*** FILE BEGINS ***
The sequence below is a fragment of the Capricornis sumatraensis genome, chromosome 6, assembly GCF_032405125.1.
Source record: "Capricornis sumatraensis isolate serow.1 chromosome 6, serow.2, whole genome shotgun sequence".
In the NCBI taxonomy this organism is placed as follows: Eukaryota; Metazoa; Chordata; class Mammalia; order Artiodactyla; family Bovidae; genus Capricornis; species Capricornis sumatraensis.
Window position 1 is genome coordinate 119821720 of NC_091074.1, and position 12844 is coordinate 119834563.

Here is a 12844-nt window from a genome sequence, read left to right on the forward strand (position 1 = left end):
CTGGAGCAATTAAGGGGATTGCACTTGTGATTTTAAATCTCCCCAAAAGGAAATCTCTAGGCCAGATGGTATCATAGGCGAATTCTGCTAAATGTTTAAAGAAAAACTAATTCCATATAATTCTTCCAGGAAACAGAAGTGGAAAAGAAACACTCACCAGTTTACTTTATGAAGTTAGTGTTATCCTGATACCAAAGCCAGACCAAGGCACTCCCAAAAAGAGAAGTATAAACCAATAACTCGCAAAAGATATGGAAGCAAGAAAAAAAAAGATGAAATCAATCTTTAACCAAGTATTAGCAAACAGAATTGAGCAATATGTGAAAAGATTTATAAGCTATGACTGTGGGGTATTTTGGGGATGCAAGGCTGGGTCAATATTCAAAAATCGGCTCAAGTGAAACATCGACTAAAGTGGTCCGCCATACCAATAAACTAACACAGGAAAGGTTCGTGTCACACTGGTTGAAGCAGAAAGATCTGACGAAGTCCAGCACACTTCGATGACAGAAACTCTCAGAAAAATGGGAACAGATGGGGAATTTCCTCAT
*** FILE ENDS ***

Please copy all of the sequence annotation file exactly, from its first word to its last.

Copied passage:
The sequence below is a fragment of the Capricornis sumatraensis genome, chromosome 6, assembly GCF_032405125.1.
Source record: "Capricornis sumatraensis isolate serow.1 chromosome 6, serow.2, whole genome shotgun sequence".
In the NCBI taxonomy this organism is placed as follows: Eukaryota; Metazoa; Chordata; class Mammalia; order Artiodactyla; family Bovidae; genus Capricornis; species Capricornis sumatraensis.
Window position 1 is genome coordinate 119821720 of NC_091074.1, and position 12844 is coordinate 119834563.

Here is a 12844-nt window from a genome sequence, read left to right on the forward strand (position 1 = left end):
CTGGAGCAATTAAGGGGATTGCACTTGTGATTTTAAATCTCCCCAAAAGGAAATCTCTAGGCCAGATGGTATCATAGGCGAATTCTGCTAAATGTTTAAAGAAAAACTAATTCCATATAATTCTTCCAGGAAACAGAAGTGGAAAAGAAACACTCACCAGTTTACTTTATGAAGTTAGTGTTATCCTGATACCAAAGCCAGACCAAGGCACTCCCAAAAAGAGAAGTATAAACCAATAACTCGCAAAAGATATGGAAGCAAGAAAAAAAAAGATGAAATCAATCTTTAACCAAGTATTAGCAAACAGAATTGAGCAATATGTGAAAAGATTTATAAGCTATGACTGTGGGGTATTTTGGGGATGCAAGGCTGGGTCAATATTCAAAAATCGGCTCAAGTGAAACATCGACTAAAGTGGTCCGCCATACCAATAAACTAACACAGGAAAGGTTCGTGTCACACTGGTTGAAGCAGAAAGATCTGACGAAGTCCAGCACACTTCGATGACAGAAACTCTCAGAAAAATGGGAACAGATGGGGAATTTCCTCAT